Not to run the shopping theme into the ground, but it is that time of year.
And New Yorkers who buy online got a bit of an early holiday present when Gov. Eliot Spitzer (pictured) rescinded a tax policy proposed by the state's budget office that would have required certain
"Governor Spitzer believes that now is not the right time to be increasing sales taxes on New Yorkers. He has directed the Department of Tax and Finance to pull back its interpretation that would require some Internet retailers that do not collect sales tax to do so," State Budget Director Paul Francis said in a statement.
The policy, targeted to start just as prime holiday shopping season begins, would have directly affected retailers such as Amazon and Buy.com that use affiliate marketing programs. Under these arrangements, Web site operators include a link to an online retailer and receive a portion of any sales resulting from the click-through.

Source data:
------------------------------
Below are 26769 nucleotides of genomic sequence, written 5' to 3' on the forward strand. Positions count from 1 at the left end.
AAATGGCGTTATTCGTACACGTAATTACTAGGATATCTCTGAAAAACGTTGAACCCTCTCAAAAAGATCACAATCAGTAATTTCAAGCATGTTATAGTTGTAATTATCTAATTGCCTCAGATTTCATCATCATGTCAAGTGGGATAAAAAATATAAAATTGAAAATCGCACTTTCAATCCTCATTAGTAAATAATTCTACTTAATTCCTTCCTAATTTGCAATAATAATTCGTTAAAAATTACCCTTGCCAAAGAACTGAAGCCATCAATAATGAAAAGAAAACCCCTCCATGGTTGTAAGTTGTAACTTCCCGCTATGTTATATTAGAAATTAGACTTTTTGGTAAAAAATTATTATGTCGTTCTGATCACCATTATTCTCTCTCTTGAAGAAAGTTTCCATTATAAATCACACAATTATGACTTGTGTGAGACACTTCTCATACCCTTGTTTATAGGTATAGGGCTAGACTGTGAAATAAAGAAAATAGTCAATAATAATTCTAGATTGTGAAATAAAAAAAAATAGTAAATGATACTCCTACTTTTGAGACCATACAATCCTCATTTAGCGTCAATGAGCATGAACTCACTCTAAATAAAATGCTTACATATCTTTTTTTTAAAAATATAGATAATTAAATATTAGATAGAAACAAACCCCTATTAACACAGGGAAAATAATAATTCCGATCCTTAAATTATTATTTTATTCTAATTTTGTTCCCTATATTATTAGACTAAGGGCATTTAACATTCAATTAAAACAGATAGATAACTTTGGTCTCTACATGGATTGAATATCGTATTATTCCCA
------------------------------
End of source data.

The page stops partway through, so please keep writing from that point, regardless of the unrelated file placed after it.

Under existing law, Internet retailers are only deemed to have a physical presence if they have established physical company operations, such as a distribution center or a sales staff. With such a nexus, state sales tax then can be collected.
But New York's now-dead (or, given the way states keep trying to collect more money, perhaps "for-now dead" is more accurate) tax approach would have treated affiliates as representatives of the company, which is enough to establish a physical presence in a state.
Nudging the nexus limits: The physical presence standard was established by the 1992 U.S. Supreme Court ruling in Quill Corporation v. North Dakota. The Court held that "sales tax collection requirements cannot be imposed on an out-of-state corporation that does not have a substantial physical presence within the state."
By Quill guidelines, a large portion of online transactions have been exempted from state and local taxation. And that loophole was what state tax officials had hoped to close with the new tax policy.
Just days before Spitzer pulled the plug on the policy change, budget director Francis defended it, telling the New York Sun that stricter enforcement of the tax code is a way of "leveling the playing field" among online retailers and New York businesses. "It's not a new tax," Francis said. "It's simply collecting an existing tax."
Now, however, those online affiliate purchases by Empire State shoppers will stay tax-free.
So, too, should similar purchases in other states. Other state tax officials, just as hungry for new revenue sources, likely would have followed suit if New York had gone through with its